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LokiTheLady 06-27-2014 10:19 PM

Advice on how to relax
Hi guys, haven't posted in a while. Loki is about 9 months old right now, and she's the best dog you could ever ask for at home, around people and strangers. But she's become quite aggressive to dogs. I'm working with my trainer, but I'm not comfortable with him and I am looking for a new one. I'm pretty sure her dog aggression is out of fear--even after all the socialization she got as a puppy.

I'm just wondering from those who have been through this before; how do you relax? I've stopped taking Loki around dog saturated places, but she does love the river walk in my town, and while it's normally people, bikes and scooters, there are a few occasional dogs. As soon as I see one, I always tense up and my breathing gets quicker. My grip on the leash tightens and I can visibly see Loki tensing with me. However, I just can't relax. I know it's coming, even if we step off the path, engage or try to divert her attention. I know I'm failing her in this, but I just get so anxious.

Tonight we went out on the river walk and got pretty far before we crossed paths with another dog. I called her to heel, told her the watch me command, and we tried to pass the other dog. The paths are small, and they're fenced in, so we couldn't step to the side on that part of the river walk. The dog comes towards us and Loki breaks eye contact, her hackles going up, tail raising and she starts to lunge on the leash, barking loudly. I was so tense in that moment that I know I escalated the issue, and I really want to be better about that.

Any advice would be greatly appreciated! :help:

From our walk;

Sunflowers 06-27-2014 10:29 PM

179 Attachment(s)
I'm sorry, whenever I scroll down and see a grinnin' GSD at the end of a misbehavior thread I burst out laughing :spittingcoffee:

As to your question, you already know you need to channel your inner serene goddess. Casually turn the other way and think of chocolate, or the beach, or whatever you find very relaxing. I find that bringing a device that has my favorite music, and singing quietly along, is a lot of fun.

Juliem24 06-27-2014 10:49 PM

I have a big guy who is dog aggressive. My trainer taught me to have a loose leash held at about 8" from the dog in my left hand, no loops. The right hand holds the loops, and my right hand is placed at my belly button. This makes me stand square and forward facing. His thought is that if you're square, you're facing front, not toward the dog and therefore more relaxed. It actually worked, plus I could give better correction in that position. He also told me to have a bigger voice, more confident. I was skeptical, but it worked. I'm short, so 8" was for my height with a big guy.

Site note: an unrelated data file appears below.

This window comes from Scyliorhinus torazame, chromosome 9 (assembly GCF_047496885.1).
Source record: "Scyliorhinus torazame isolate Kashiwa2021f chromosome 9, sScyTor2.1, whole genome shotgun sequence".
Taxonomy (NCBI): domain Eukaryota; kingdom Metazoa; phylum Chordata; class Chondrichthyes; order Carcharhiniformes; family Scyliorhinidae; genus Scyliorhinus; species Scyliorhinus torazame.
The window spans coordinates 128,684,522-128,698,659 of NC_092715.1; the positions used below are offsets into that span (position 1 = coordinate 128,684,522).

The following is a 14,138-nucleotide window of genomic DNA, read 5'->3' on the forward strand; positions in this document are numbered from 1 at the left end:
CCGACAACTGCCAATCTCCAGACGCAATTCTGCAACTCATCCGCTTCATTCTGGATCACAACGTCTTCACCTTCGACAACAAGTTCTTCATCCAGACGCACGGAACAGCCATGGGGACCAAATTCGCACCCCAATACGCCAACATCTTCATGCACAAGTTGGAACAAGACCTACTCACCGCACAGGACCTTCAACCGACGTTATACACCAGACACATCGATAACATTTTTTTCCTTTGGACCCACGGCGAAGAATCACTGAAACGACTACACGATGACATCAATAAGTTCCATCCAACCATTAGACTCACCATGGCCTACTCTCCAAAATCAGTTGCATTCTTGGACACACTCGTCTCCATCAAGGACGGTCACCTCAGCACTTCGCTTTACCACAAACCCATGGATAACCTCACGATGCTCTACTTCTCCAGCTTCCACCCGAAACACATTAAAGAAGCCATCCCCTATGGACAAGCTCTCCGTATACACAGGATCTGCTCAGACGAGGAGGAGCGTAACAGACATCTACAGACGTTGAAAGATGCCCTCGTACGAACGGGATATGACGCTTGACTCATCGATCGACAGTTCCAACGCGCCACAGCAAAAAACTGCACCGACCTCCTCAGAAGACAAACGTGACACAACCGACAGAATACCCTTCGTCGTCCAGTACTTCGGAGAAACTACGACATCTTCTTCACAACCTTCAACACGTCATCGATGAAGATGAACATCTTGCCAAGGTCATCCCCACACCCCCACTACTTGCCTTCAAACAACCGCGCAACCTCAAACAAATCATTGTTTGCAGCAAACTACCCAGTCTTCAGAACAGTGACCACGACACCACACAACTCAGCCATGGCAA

Twyla 06-27-2014 11:39 PM

That was the hardest part for me, learning I had to relax. In his worse early days, Woolf redirected on me a few times. We would see a dog or a stranger and I just knew 'here we go again, another trip home bloody'. That was before we found the wonderful behaviorist we have now. We started back at basics with OB for Woolf and handling for me, then adding in one of her dogs (Bouviers) as distraction, then her neighbor (who is also helper at club she is member of) pitched in as the human distraction. From there, moving out of the safe little world her training field provides into the unpredictable real world. It took a few sessions of me successfully handling him through the training sessions to realize I wasn't tightening up on the leash, that I wasn't tense all over.

All that to say it took a trainer I trusted, a new set of handling skills for this dog and successfully handling him before I was able to relax.

I will make one suggestion for the river walk. If it is fenced in, that leaves you without an escape route; especially if it is a tight path. There isn't a chance for Loki to pass a dog that isn't inside her bubble. As much as you and she loves that path, it would be better for both of you to walk a different route where she can see dogs, but they aren't with in her safety bubble. Both of you will be able to relax, as her training progresses and your confidence in yourself and your dog increases, you will be able to work closer. To add - if you aren't comfortable with your trainer - seriously find a new one.

Twyla 06-28-2014 09:00 AM

Something else I thought about and wanted to add:

You are reading yourself, you are reading Loki; have you thought about how many ways Loki reads you? For instance - I would look at a dog or human with no tension and just a glance, Woolf would then as well even though up to that moment he was ignoring them. I would see the trigger come on the field, I realized I would do a half-step. Woolf picked up on that and you could see him set himself up to explode. We did a lot of video of training sessions. It was after repeated viewing and connecting the dots we were able to see what would seem to be small changes in me that sent the wrong message to Woolf.

Yeah, more info then you asked but if it helps... :)

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